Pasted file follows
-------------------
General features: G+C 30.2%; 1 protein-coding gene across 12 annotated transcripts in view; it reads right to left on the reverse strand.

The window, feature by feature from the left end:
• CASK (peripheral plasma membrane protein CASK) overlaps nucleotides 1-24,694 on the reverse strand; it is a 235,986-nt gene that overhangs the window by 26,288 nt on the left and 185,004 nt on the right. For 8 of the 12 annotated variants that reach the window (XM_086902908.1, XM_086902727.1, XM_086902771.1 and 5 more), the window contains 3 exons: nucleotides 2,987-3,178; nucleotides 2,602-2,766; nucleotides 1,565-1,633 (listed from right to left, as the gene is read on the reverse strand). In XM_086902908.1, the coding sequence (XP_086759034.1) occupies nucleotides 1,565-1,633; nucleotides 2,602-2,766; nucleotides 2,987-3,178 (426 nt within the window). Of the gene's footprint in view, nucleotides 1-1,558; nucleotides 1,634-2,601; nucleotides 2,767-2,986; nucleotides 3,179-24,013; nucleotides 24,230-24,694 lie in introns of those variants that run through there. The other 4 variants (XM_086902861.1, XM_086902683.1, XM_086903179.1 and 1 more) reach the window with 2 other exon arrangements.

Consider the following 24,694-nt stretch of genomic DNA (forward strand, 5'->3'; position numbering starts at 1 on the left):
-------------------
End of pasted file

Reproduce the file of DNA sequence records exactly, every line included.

General features: G+C 30.2%; 1 protein-coding gene across 12 annotated transcripts in view; it reads right to left on the reverse strand.

The window, feature by feature from the left end:
• CASK (peripheral plasma membrane protein CASK) overlaps nucleotides 1-24,694 on the reverse strand; it is a 235,986-nt gene that overhangs the window by 26,288 nt on the left and 185,004 nt on the right. For 8 of the 12 annotated variants that reach the window (XM_086902908.1, XM_086902727.1, XM_086902771.1 and 5 more), the window contains 3 exons: nucleotides 2,987-3,178; nucleotides 2,602-2,766; nucleotides 1,565-1,633 (listed from right to left, as the gene is read on the reverse strand). In XM_086902908.1, the coding sequence (XP_086759034.1) occupies nucleotides 1,565-1,633; nucleotides 2,602-2,766; nucleotides 2,987-3,178 (426 nt within the window). Of the gene's footprint in view, nucleotides 1-1,558; nucleotides 1,634-2,601; nucleotides 2,767-2,986; nucleotides 3,179-24,013; nucleotides 24,230-24,694 lie in introns of those variants that run through there. The other 4 variants (XM_086902861.1, XM_086902683.1, XM_086903179.1 and 1 more) reach the window with 2 other exon arrangements.

Consider the following 24,694-nt stretch of genomic DNA (forward strand, 5'->3'; position numbering starts at 1 on the left):